Reflections on Sri Lanka

travel sri lankaTravelling to a new country for the first time is always a great experience. This Christmas I travelled to Sri Lanka for 10 days and it didn’t disappoint. I’m not sure I knew what to expect, having heard only anecdotes from friends who had been, but I was amazed by what I found.

This is a simple set of observations of things I saw in this great country.

  1. Traffic that rivals anywhere else in the subcontinent for madness. Two lanes in the road may as well be four, bikes and tuktuks darting all over the place and risking their lives in the process.
  2. The airport is not well-placed if you want to go anywhere other than Colombo. Apparently they’re building a new international airport in the South which will go a long way to improving their tourist industry. But at what cost?
  3. Tuktuk and taxi drivers are no less scrupulous here than anywhere else. The trick we encountered most? “Oh, you want to go to that side of the neighbourhood? That’ll be 500 extra.”… once you’re under way.
  4. Trains are full-on, no-holes-barred, chicken coop experiences. However, the Sri Lankans, unlike their “as long as you don’t make eye-contact anything goes”-style Tokyo counterparts, are actually aware of you and are courteous under circumstances that are difficult for everyone. A kind smile goes a long way.IMG_1034
  5. Sri Lankans are proud of their country. And rightly so. Whereas the “I Love Qatar” sported by immigrants in Doha on National Day the other week rang slightly hollow, the proud looks of tuktuk drivers as they whisk you past golden beaches and swaying palm trees leave you not needing any further persuading.
  6. The monkeys are big and they can jump far. They move in troops and the males will approach you and stare you down if you look at them. Don’t get too close!
  7. Sri Lankan coffee is as good as Bali coffee, just without the nutty zest.
  8. Trees are so dense and lush that you discover a new shade of green every time you look at them.sri lanka hill country kandy
  9. People are inherently honest. Whether it’s the taxi-driver asking you for more money or the waiter apologising for dropping your jumbo prawns on the sand (!), it’s all done with an undeniable integrity.
  10. Mosquitoes are plentiful and they mean business. Luckily, Tiger Balm flows like water and is a life-saver.
  11. Like in India, people eat curry with their hands. I tried it, but regretted it for a couple of days. I guess I’m too Western for some things.
  12. Beach bums are the same wherever you go in the world. Long hair, instant familiarity with strangers, unquestioning good nature, tattoos, insane tans, shorts that can’t hang any lower, and a submissive relationship with time.beach unawatuna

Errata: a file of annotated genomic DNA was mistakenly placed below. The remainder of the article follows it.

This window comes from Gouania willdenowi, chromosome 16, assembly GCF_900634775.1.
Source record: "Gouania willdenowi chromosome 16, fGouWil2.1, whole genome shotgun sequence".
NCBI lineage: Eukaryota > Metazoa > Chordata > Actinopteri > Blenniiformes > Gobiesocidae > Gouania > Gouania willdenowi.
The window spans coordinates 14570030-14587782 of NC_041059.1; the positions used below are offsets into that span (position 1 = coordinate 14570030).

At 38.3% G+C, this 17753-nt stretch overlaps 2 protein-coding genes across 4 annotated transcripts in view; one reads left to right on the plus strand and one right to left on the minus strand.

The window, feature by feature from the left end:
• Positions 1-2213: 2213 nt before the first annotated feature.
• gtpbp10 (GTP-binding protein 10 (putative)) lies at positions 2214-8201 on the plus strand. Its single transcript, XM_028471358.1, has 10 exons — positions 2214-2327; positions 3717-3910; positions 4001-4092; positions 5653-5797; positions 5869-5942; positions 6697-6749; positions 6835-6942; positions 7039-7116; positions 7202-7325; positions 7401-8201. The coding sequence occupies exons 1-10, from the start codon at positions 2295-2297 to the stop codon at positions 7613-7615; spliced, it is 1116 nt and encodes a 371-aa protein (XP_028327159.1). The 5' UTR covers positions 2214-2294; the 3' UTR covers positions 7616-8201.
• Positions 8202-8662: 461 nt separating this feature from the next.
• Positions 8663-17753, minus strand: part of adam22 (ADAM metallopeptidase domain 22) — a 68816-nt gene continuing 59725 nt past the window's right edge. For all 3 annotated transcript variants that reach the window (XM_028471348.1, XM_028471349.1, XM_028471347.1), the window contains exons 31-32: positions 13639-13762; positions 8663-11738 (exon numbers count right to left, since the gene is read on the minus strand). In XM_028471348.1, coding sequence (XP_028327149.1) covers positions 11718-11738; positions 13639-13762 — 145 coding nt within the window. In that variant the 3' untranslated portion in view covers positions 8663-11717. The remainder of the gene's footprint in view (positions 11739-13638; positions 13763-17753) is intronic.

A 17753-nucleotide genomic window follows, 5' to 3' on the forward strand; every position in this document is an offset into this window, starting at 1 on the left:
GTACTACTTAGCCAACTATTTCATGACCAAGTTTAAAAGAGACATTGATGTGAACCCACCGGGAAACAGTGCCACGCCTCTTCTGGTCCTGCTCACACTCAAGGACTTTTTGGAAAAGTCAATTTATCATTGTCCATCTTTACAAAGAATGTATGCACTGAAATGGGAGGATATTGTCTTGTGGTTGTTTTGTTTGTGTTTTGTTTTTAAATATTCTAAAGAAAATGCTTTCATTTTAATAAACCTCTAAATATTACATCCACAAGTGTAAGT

13. It’s hard to image these people engaged in a 25-year civil war.
  14. The food is good! Pumpkin curry, jumbo prawns (when they stay on your plate), vegetable roti… wow!
  15. TV is one messy collection of noisy in-your-face adverts on continuous loop. Like on the roads, whoever shouts loudest gets heard.
  16. The written language is beautiful. If you asked your 6-year-old to design a new alphabet from scratch, it would look like this!
  17. Sri Lankan beaches are popular with large groups Russians with a penchant for booze. With that comes electronic music… even at breakfast. The next Phuket?
  18. There’s a tendency, which I’ve noticed before in people from the subcontinent living in Doha, for people to  always give you an answer to your question, whether they know the answer or not. There seems to be some kind of taboo around saying “I don’t know”.
  19. Religions and spiritual diversity seems like the natural state of affairs. Muslims filtering out of prayer next door to a church. A giant Buddha looking out over people performing a Hindu ritual. Why can’t the rest of the world get on like this?buddha sri lanka
  20. Many people view the departure of the British in 1948 as a disaster. Productivity in the fields collapsed. Corruption from politicians rocketed. Deforestation exploded, resulting in natural forests covering only 22% of the country in 1999, compared to an estimated 75% in the past. So said the guide who lead us on a stunning mountain trek.
  21. “You’re from, Sir?” is the standard greeting/conversation opening. You hear it so much, I wonder just how interested they really are.
  22. Cricket is huge. Coming from the UK, this gives me a curious affinity for the country, a sense of connection or belonging.  Cricket is not something widely understood! I remember trying to explain Cricket to a bunch of Japanese high school students, telling them it was like baseball but the matches lasted up to 5 days. It was a tough sell!
  23. The smell of a tea factory is overwhelming. Too much. It starts off as fragrant at the entrance, but when you pass by the heat of the fermenting room and the pungency of the area when the tea is heated and dried, the smell moves to overwhelm you.sri lanka tea factory
  24. A strong military presence decorates Sri Lanka. Where it’s not military, it’s security. A sign of a shaky peace? A warning of what might be?

I only got to see a tiny fraction of the country on my trip, but I loved the place, the people, the weather and the food. I’ll definitely be going back!

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Have you been to Sri Lanka? What stuck with you from your trip? Let me know in the comments below!

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This article was written by Olly Richards.

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  • imon

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